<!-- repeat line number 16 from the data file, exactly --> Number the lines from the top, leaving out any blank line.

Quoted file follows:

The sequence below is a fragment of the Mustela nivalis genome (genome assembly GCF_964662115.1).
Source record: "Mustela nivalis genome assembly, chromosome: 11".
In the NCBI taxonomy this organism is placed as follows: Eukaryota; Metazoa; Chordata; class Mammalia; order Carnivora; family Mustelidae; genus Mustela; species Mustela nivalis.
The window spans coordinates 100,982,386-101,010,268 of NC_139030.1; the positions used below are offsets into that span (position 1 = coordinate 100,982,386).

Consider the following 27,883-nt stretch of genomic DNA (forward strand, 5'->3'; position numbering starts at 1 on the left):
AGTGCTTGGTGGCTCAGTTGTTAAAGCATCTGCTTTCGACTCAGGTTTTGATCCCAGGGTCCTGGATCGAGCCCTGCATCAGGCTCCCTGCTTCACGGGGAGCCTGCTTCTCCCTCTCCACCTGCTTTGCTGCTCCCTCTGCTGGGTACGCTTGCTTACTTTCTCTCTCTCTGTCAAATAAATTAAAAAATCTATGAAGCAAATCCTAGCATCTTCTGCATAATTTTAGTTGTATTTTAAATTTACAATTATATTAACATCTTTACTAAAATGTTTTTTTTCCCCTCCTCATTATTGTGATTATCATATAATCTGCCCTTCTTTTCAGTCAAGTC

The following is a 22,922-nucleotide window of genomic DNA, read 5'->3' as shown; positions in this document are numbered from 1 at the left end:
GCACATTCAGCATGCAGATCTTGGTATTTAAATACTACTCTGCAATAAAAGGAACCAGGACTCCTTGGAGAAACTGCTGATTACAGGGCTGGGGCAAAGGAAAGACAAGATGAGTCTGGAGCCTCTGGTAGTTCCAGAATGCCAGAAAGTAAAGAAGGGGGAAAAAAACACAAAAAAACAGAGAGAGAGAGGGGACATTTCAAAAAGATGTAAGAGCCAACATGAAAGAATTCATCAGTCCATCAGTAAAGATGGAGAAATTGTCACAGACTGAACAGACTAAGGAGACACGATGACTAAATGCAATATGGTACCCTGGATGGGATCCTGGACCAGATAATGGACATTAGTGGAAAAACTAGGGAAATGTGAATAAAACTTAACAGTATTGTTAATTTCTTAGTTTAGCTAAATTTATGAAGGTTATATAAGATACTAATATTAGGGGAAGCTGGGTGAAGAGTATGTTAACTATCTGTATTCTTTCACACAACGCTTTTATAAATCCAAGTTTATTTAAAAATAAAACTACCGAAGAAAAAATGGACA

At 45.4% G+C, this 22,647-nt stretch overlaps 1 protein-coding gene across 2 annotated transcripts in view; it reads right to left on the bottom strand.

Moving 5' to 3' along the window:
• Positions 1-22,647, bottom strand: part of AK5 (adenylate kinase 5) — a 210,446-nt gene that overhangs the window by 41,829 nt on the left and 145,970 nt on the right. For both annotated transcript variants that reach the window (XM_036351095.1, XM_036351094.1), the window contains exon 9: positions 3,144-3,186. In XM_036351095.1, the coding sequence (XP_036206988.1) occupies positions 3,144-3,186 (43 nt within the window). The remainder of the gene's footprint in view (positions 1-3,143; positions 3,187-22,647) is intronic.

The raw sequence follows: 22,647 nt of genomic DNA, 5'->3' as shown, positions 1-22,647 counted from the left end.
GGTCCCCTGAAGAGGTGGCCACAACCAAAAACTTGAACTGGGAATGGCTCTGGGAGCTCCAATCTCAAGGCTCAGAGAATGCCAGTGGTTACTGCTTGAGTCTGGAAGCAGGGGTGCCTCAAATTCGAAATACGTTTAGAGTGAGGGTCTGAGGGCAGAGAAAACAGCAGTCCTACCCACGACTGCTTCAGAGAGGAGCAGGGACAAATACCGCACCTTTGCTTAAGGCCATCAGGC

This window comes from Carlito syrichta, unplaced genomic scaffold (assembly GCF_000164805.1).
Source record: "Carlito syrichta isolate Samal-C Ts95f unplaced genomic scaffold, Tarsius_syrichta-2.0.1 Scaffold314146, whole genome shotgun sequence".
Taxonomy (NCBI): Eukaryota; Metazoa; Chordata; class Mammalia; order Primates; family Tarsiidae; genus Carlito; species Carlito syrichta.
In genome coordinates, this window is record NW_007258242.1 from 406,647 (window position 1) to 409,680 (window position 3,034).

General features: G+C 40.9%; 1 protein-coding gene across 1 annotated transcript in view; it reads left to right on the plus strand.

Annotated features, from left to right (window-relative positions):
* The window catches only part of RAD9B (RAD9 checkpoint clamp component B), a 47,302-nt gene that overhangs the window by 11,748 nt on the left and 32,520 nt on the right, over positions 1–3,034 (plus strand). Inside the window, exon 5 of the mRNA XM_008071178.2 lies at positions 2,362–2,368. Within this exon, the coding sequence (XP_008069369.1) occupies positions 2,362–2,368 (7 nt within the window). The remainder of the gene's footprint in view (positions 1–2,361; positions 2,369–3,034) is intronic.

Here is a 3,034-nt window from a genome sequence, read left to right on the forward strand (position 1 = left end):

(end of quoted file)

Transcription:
Taxonomy (NCBI): Eukaryota; Metazoa; Chordata; class Mammalia; order Primates; family Tarsiidae; genus Carlito; species Carlito syrichta.